My summer in Brussels changed me in lots of ways, including making me develop a love for big-city strolls and getting around sans car. To be able to live without a car is kind of freeing, plus I feel like it connects you more to the city. You see more people, more sights, and you feel slightly hip for being earth-friendly. Of course, the city needs a good transit system to support that, and luckily, Portland falls into that category. Jeff and I have occasionally used the web of TriMet trains, streetcars and yes, even buses to crisscross the city. But I never had to rely on it for commuting to work, over the hills and through the woods to the Nike suburb of Beaverton. That changed this week.
First, Jeff got a job! Yay! He started this week as a sourcing consultant for Denali Group, headquartered up in Microsoft country, Bellevue, Washington (just outside of Seattle). He had to do three days of on-boarding at their office before they unleashed him on his first project at Nike. (Double yay – how convenient!) That means he took our one car up to Bellevue, and I was left Jeep-less in Portland.
My commute to work is usually a breeze. It’s a 20-minute drive there, 25-minute drive home, usually via a scenic two-lane road through the wooded hills. This week, I discovered the mass transit commute was more like one hour or 1.5 hours, which is a bit of a drag but tolerable when necessary. The commute went like this: going to work, I’d walk three blocks to the streetcar stop, ride it downtown, then transfer to the MAX train, which would chug across the countryside to Beaverton. There I’d hop the Nike shuttle van and head to work. Three legs to my trip! This went semi-swimmingly besides a couple little hiccups.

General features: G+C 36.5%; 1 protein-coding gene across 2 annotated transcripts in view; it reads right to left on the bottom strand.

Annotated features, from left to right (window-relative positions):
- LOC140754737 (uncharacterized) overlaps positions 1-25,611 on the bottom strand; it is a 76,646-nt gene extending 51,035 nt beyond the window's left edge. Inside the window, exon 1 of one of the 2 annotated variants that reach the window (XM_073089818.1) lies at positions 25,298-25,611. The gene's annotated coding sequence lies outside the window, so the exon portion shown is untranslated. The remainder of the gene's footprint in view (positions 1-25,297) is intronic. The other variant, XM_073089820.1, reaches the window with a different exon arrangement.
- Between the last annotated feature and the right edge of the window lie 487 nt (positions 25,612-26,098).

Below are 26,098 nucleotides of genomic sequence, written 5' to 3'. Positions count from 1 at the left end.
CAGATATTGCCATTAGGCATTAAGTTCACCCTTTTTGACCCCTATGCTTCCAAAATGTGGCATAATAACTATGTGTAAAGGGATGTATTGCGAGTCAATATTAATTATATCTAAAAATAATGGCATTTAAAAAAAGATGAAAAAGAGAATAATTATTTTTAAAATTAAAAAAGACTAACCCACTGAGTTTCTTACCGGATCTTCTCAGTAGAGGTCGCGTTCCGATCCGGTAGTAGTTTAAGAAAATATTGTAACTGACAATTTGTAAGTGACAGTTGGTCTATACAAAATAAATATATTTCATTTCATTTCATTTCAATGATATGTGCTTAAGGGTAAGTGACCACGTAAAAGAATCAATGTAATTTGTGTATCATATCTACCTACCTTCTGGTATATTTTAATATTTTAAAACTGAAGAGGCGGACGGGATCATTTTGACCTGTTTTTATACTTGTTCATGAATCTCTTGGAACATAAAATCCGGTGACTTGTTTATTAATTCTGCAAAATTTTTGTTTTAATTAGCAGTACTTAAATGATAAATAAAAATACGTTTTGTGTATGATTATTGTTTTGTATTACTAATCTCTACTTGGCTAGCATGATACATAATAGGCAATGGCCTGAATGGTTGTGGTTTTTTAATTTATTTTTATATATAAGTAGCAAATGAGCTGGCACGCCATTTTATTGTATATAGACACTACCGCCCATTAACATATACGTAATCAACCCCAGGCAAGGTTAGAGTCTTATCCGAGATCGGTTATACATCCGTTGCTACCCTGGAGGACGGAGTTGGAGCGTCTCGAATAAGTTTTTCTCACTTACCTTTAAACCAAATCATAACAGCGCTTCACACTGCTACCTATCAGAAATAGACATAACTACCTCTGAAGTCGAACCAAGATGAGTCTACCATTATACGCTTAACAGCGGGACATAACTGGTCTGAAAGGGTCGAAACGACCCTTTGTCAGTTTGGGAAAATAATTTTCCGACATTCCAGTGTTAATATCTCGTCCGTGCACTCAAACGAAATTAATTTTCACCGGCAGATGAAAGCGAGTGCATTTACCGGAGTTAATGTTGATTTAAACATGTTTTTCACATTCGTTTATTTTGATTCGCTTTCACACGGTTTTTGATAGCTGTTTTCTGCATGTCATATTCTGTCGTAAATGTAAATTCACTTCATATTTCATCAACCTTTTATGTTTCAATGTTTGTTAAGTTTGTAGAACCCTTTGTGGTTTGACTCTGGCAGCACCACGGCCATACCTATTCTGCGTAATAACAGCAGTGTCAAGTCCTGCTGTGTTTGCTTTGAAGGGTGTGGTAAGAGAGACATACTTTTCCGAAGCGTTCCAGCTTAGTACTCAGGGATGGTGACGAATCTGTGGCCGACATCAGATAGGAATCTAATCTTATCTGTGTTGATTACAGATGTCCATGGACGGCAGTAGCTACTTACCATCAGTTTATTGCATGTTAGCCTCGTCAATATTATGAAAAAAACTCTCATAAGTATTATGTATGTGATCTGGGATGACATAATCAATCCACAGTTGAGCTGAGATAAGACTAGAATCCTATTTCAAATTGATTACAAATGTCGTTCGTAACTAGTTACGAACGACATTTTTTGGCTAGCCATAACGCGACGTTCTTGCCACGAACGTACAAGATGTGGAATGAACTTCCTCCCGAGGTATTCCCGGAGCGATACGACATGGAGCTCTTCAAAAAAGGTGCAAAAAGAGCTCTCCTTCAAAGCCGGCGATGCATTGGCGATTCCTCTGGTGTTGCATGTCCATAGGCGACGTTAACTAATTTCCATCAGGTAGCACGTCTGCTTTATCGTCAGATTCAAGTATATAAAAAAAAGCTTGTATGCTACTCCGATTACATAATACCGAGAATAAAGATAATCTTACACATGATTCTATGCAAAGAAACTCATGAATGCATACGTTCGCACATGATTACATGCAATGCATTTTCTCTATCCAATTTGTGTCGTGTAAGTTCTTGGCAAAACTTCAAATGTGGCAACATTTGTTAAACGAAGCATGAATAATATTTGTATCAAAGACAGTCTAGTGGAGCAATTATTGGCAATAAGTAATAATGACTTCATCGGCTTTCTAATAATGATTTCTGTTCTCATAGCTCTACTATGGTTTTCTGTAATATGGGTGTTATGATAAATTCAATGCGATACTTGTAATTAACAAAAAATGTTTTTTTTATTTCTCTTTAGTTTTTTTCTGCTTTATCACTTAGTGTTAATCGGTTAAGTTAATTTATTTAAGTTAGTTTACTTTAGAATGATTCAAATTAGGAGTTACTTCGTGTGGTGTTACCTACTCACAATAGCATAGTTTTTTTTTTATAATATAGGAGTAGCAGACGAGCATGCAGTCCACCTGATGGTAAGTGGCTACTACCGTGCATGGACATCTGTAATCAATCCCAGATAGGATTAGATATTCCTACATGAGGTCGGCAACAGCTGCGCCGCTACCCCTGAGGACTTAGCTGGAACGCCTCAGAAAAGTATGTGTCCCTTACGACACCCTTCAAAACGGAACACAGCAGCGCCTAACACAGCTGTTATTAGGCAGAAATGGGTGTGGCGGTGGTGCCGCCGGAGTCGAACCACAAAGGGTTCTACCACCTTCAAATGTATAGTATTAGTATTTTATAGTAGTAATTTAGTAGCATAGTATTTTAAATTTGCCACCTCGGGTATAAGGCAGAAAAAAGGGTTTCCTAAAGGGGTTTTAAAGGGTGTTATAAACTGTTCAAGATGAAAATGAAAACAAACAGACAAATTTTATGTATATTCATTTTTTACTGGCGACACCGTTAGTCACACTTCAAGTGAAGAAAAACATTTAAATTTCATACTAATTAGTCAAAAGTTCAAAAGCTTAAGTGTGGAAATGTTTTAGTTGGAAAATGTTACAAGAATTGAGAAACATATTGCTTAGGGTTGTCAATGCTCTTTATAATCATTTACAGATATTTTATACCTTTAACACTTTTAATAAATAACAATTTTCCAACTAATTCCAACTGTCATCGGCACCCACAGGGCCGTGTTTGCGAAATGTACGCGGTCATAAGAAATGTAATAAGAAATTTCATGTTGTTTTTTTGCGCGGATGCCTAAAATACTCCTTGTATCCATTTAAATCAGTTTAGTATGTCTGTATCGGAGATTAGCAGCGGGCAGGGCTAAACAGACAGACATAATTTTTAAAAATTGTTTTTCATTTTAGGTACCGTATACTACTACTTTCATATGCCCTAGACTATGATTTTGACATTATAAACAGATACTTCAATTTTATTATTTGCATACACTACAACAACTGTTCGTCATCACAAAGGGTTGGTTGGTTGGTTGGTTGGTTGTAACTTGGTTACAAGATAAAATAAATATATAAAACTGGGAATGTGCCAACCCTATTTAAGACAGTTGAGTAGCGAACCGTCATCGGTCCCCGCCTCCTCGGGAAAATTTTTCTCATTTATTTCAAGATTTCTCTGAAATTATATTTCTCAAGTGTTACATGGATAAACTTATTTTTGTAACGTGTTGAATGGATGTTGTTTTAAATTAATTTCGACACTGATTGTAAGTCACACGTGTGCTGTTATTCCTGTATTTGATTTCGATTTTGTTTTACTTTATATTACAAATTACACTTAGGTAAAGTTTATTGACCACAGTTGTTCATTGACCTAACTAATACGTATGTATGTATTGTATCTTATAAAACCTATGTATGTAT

First, one morn I followed a Nike driver’s ill-advised directions and got off at a train stop that I later discovered wasn’t actually on the Nike shuttle route. Forty minutes of shivering outside at the stop in the foggy 40-degree weather ended with a $15 cab ride to work. Lesson learned: research the Nike shuttle route.
Second lesson: always wear headphones. Mass transit, while semi-cool in an eco-friendly way, can be a bit of a breeding ground for oddball characters. One Central European man next to me muttered to himself for 20+ blocks. Many will chat your ear off, like the Nike-loving Jamaican baker who was bugging me for an employee store guest pass in exchange for bread and cookies. (He drove a hard bargain…) Lesson learned: don’t be the friendly girl on the train. The iPod is a must.
Now Jeff and the Jeep are back, and our one-car-family streak continues as we start sharing our commute to Nike. But I have a new appreciation for the Portland transit system – we might even do a train exploration day where we hop off at all the MAX stops and see what’s around. (Hopefully that doesn’t sound like a sad and warped sense of fun?)